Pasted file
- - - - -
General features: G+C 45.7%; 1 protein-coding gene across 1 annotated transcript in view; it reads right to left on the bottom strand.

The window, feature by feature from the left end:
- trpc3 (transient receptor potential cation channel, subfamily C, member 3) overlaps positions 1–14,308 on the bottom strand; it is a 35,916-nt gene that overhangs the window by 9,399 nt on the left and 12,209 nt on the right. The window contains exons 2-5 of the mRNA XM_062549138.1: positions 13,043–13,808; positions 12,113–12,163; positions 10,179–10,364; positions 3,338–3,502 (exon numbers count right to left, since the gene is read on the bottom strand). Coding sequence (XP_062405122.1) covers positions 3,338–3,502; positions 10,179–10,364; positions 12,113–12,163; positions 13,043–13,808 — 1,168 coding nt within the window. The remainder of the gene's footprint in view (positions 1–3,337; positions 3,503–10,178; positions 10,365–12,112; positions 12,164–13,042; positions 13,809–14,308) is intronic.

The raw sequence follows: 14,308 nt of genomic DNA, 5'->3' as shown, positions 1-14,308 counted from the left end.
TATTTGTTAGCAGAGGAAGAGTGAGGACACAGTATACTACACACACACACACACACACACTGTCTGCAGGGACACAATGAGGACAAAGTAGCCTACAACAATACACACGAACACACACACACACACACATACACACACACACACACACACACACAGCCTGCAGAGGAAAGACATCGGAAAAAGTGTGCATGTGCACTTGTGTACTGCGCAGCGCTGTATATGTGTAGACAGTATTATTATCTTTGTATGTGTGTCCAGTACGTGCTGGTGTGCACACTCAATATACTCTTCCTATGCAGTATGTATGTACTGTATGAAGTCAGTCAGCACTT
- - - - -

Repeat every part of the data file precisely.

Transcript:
General features: G+C 45.7%; 1 protein-coding gene across 1 annotated transcript in view; it reads right to left on the bottom strand.

The window, feature by feature from the left end:
- trpc3 (transient receptor potential cation channel, subfamily C, member 3) overlaps positions 1–14,308 on the bottom strand; it is a 35,916-nt gene that overhangs the window by 9,399 nt on the left and 12,209 nt on the right. The window contains exons 2-5 of the mRNA XM_062549138.1: positions 13,043–13,808; positions 12,113–12,163; positions 10,179–10,364; positions 3,338–3,502 (exon numbers count right to left, since the gene is read on the bottom strand). Coding sequence (XP_062405122.1) covers positions 3,338–3,502; positions 10,179–10,364; positions 12,113–12,163; positions 13,043–13,808 — 1,168 coding nt within the window. The remainder of the gene's footprint in view (positions 1–3,337; positions 3,503–10,178; positions 10,365–12,112; positions 12,164–13,042; positions 13,809–14,308) is intronic.

The raw sequence follows: 14,308 nt of genomic DNA, 5'->3' as shown, positions 1-14,308 counted from the left end.
TATTTGTTAGCAGAGGAAGAGTGAGGACACAGTATACTACACACACACACACACACACACTGTCTGCAGGGACACAATGAGGACAAAGTAGCCTACAACAATACACACGAACACACACACACACACACATACACACACACACACACACACACACAGCCTGCAGAGGAAAGACATCGGAAAAAGTGTGCATGTGCACTTGTGTACTGCGCAGCGCTGTATATGTGTAGACAGTATTATTATCTTTGTATGTGTGTCCAGTACGTGCTGGTGTGCACACTCAATATACTCTTCCTATGCAGTATGTATGTACTGTATGAAGTCAGTCAGCACTT